The HuffPo wedding page recently began a campaign entitled Take Back Your Wedding. It’s about how you don’t have to bow to the pressure to have a traditional wedding blowout your family and friends want.

Today they are running an infographic on what else you could spend that much money on.

Taking the average cost of a wedding in eleven major cities across the country, they tell you what else that money could buy. For instance, the $65,824 for a traditional wedding in New York City could get you two year’s rent on a one-bedroom apartment in the East Village. In Dallas the $28,717 could get you 164 pairs of cowboy boots, just in case it’s your ambition in life to be the Texan Imelda Marcos.

Now you all know that I’m foursquare in favor of bridal budget sanity. I believe strongly in not spending more money on a wedding than you have to spend. I’m big on making the day personal to you rather than a set of traditions followed for the purpose of not upsetting people who aren’t the ones getting married, and in favor of dumping the trappings that don’t matter much to you personally. So if you would truly rather buy 32,715 beignets from Cafe du Monde than hold a traditional wedding, I will be the first person to have your back… and help you dispose of your beignet surplus.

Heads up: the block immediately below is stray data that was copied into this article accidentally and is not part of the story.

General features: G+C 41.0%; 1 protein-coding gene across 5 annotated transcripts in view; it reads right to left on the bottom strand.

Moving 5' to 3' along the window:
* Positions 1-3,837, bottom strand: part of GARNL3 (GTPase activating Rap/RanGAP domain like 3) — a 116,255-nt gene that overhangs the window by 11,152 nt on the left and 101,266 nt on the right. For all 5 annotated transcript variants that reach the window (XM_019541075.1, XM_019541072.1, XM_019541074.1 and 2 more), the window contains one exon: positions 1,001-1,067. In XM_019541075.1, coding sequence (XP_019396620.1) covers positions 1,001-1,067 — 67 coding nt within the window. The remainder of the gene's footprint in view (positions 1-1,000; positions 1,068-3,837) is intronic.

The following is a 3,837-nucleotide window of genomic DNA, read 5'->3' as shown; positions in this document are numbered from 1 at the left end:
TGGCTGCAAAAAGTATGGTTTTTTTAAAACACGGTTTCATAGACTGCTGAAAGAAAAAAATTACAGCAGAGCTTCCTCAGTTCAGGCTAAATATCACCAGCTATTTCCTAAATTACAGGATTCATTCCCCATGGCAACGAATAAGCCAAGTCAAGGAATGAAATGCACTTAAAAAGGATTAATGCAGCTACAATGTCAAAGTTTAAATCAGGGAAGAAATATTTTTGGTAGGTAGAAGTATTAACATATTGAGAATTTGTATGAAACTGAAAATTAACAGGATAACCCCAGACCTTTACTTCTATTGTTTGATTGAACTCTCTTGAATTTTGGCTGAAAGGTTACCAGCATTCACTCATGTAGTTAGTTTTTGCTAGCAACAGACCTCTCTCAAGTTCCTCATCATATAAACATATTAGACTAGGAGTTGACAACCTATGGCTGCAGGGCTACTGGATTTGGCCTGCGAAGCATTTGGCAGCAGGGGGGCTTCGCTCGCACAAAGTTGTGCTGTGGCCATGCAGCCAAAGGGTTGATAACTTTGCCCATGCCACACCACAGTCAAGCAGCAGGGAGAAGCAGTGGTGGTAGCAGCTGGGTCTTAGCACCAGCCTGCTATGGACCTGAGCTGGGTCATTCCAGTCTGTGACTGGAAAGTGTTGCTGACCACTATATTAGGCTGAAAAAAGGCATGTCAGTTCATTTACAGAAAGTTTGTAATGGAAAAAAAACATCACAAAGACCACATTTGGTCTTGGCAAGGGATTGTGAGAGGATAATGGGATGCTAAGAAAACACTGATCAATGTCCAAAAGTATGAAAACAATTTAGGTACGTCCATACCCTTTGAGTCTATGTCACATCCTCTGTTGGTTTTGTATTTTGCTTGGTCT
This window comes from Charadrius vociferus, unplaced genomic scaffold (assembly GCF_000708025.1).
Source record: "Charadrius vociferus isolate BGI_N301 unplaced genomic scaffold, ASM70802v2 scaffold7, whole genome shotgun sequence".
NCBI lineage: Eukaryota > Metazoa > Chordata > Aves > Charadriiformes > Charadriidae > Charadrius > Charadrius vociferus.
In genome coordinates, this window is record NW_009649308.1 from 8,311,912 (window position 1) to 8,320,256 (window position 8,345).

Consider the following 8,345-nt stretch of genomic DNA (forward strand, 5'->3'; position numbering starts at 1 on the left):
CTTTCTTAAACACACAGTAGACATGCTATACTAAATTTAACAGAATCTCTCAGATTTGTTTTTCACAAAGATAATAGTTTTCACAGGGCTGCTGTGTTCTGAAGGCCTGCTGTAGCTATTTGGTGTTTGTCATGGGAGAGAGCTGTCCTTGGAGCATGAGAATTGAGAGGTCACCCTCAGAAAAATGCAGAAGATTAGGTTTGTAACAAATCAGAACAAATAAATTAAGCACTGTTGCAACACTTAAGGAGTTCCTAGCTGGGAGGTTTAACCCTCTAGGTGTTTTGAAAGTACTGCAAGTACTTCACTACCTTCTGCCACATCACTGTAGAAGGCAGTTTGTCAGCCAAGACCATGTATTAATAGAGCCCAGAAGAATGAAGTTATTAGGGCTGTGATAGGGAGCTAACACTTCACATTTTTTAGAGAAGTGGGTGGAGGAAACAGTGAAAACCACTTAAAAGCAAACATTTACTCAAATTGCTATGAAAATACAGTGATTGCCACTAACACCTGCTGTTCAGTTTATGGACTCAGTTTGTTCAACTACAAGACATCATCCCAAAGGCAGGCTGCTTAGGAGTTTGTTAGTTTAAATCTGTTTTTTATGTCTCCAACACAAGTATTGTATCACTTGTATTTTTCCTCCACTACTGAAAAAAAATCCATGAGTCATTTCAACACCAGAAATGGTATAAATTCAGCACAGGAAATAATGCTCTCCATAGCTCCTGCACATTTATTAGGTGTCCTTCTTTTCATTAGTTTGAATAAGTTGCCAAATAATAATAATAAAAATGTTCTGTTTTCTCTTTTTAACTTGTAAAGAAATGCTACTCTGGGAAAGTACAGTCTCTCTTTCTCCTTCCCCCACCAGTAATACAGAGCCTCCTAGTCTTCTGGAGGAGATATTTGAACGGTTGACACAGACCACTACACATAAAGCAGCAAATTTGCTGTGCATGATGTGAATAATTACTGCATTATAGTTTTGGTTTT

But really? If you’ve got the money and want to spend it on a wedding, I will also be the first person in your corner. Your money, your priorities. Your choice.

It is my firm belief that a wedding will cost precisely what you are willing to spend on it. Whether you have a potluck backyard gathering for ten or a million dollar extravaganza in an exotic location where you fly in four hundred of your nearest and dearest, if you can pay for it and it makes you happy, then that’s what you should do.

The value of your wedding isn’t something that can be measured entirely in cold dollars and cents or comparison of how many hands of blackjack the same money would buy.

Base your budget decisions on your value system. And don’t let anyone else tell you what that is.

Safety First!


(via Ballroom Dance San Diego)
Actually, it doesn’t say anything specific about dance disasters, but come on, who could pass up that illustration?

What am I talking about? I’m talking about the CDC’s tongue-in-cheek advice for emergency preparedness for wedding season.

As CDC blogger Caitlin Shockey points out, wedding season does hit right smack dab in the middle of hurricane season. Therefore it behooves one to have an emergency plan in place:

“If a tornado warning rips through the area, would you know what to do? 200 guests are not going to be able to crowd into the one windowless bathroom.”

Other recommendations include sedatives and chocolates in case of an overwrought bride, and bandages in case of accident involving the flower girl.